Under multiculturalism, access and equity objectives have been adopted and funded by government so successfully that it became a bureaucracy and was no longer answerable to the community that helped created it nor sensitive to their cultural needs.  The SBS created in the late 1970s and state run Ethnic Affairs became a point of contention.

In NSW, we also saw the establishment of the Ethnic Affairs Commission and the passing of the NSW Anti-Discrimination Act.  In NSW, the Chinese Australian organisations that run public issues only are the Chinese Australian Forum (CAF) and the Chinese Australian Union (CAU), a predecessor of the Chinese Communities Council of Australia (CCCA).  Top welfare organisations are the Chinese Australian Services Society (CASS) and the Australian Chinese Community Association (ACCA).

The name change of the Ethnic Affairs Commission can be accredited to Ms Catherine Chung (ACCA) and Dr Tony Pun OAM (CAU) who worked together in a committee to support Premier Bob Carr’s  legislation for a name change from the NSW “Ethnic Affairs Commission” (EAC) to “Community Relations Commission” (CRC).  The recommendation for change also carried a recommended slogan “for a multicultural NSW”.  The author was called to give oral submission to a NSW Parliament Committee chaired by the Hon Rev Fred Nile, MLC.

Details of the debate were reported in the NSW Parliament Hansard :(i) NSW Legislative Council Hansard Full Day Transcript, Thursday, 1 June 2000, Corrected Copy; and (ii) Extract from Transcript of NSW Legislative Council Hansard 10/10/2000 (Article No.64) Second Reading  Page: 8851 on CRC Bill.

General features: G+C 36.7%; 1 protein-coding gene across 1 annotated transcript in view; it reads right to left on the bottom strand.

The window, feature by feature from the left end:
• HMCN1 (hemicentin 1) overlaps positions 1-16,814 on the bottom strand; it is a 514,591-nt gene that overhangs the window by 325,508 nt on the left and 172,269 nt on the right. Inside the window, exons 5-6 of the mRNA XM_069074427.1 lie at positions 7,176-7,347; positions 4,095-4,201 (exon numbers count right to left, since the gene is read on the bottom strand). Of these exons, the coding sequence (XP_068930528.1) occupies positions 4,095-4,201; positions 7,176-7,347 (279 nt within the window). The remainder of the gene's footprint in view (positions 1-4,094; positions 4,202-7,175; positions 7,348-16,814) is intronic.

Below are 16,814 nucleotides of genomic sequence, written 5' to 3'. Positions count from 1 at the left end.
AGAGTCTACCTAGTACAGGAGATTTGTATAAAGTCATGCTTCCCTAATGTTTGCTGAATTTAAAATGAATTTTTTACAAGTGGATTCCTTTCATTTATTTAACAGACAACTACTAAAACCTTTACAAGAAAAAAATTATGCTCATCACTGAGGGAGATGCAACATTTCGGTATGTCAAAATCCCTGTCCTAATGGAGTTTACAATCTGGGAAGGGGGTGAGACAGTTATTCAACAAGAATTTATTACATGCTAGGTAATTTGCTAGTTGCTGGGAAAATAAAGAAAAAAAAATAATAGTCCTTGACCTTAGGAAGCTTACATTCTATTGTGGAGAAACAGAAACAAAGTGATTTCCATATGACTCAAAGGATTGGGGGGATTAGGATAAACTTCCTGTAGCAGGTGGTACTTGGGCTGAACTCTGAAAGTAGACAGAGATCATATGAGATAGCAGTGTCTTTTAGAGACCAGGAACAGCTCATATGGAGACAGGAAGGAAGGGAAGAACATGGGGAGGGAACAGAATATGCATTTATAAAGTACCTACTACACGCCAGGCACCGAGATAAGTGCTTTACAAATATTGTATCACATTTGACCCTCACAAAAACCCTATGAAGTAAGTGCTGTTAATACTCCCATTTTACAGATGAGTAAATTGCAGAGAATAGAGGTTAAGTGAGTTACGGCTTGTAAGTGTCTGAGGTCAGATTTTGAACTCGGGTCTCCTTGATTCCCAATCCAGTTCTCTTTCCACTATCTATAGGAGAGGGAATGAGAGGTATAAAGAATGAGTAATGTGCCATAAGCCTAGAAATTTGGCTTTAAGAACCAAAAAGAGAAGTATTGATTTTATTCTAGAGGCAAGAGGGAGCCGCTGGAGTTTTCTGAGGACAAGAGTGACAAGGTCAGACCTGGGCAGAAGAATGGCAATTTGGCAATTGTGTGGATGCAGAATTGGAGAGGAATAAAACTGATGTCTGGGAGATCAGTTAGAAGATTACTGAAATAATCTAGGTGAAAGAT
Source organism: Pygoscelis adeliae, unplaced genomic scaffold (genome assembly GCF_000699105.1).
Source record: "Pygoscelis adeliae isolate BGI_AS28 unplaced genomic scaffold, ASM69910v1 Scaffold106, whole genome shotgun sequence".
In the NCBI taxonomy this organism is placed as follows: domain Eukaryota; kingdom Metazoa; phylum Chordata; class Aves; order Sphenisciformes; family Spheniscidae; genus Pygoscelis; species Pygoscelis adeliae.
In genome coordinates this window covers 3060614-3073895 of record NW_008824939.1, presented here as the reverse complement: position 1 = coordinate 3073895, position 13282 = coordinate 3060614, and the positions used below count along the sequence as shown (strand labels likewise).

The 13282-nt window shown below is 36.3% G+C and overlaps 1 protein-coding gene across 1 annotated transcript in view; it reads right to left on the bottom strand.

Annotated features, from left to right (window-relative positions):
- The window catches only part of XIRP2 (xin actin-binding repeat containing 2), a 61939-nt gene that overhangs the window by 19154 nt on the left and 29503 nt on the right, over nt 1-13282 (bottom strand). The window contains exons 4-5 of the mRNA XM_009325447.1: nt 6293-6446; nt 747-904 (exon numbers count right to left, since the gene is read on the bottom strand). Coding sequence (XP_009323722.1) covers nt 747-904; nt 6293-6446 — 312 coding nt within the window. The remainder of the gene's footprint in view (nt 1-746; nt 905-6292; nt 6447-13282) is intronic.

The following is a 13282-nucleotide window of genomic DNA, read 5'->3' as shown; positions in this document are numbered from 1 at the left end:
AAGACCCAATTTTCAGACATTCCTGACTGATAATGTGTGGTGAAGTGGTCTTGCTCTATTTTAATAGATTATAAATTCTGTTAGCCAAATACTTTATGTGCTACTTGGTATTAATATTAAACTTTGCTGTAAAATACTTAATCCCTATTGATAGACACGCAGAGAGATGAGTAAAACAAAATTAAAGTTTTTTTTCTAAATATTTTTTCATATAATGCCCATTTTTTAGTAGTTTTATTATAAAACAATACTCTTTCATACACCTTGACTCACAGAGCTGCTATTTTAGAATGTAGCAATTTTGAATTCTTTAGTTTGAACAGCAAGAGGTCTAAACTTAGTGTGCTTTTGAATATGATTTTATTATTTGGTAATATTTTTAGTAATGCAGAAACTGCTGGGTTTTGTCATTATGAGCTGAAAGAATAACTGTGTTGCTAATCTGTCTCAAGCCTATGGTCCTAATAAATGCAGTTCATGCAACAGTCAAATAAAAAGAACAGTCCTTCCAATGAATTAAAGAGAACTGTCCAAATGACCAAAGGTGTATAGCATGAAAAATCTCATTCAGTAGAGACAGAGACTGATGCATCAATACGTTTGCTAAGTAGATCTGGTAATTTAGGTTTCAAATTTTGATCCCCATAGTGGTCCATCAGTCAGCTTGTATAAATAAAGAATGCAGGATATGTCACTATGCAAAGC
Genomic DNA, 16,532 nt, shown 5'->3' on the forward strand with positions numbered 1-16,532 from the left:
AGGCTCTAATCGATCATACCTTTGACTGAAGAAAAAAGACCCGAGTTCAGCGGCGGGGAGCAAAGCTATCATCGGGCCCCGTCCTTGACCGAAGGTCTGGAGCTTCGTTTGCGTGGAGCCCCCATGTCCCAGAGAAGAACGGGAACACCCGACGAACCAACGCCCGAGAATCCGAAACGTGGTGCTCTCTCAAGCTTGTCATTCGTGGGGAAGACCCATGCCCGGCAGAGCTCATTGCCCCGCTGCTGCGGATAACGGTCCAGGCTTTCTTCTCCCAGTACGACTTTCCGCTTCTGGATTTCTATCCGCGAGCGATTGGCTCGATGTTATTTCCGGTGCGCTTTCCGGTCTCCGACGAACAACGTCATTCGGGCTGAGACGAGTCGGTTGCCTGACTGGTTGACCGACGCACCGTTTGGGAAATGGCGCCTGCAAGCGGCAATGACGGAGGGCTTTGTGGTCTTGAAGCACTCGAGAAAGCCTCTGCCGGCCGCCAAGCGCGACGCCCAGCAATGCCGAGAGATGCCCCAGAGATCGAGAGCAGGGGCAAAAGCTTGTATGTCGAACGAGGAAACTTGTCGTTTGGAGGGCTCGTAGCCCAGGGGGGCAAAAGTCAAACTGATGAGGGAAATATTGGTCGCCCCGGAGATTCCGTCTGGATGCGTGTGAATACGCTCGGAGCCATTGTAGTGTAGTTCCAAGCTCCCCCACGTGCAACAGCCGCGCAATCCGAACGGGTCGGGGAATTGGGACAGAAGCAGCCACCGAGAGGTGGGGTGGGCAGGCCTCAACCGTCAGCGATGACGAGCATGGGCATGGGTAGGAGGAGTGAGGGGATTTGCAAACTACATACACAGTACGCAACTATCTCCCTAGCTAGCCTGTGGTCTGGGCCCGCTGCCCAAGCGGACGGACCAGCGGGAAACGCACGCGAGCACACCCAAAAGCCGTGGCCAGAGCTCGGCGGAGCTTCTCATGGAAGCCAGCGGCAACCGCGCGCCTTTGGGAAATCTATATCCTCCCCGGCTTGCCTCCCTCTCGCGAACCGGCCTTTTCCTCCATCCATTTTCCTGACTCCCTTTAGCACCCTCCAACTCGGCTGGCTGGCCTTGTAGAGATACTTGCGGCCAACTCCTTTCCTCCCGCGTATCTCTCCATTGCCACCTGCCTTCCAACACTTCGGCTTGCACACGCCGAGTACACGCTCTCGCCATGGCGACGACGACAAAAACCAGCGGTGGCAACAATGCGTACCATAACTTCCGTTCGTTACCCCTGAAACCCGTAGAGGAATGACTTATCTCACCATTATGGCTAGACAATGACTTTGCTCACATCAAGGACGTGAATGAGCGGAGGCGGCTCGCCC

Dr Anthony Pun, OAM, is currently the National President of the Chinese Community Council of Australia and Chair of the Multicultural Communities Council of NSW.

 

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Peter Job

The late Professor Jerzy Zubrzycki deserves prominance in any discussion on multiculturalism. It is a shame that this was not mentioned in this paper.

Under the Hawke “non amnesty” ‘November 1 taskforce’, there were 41565 applicants of which 91 percent or 37524 were PRC nationals. This included 27200 pre Tiananmen square chinese who Mr Hawke supported, the balance being post Tiananmen square arrivals who were incorporated into the special residence scheme. More than 48 nationalities applied for residence under this special program.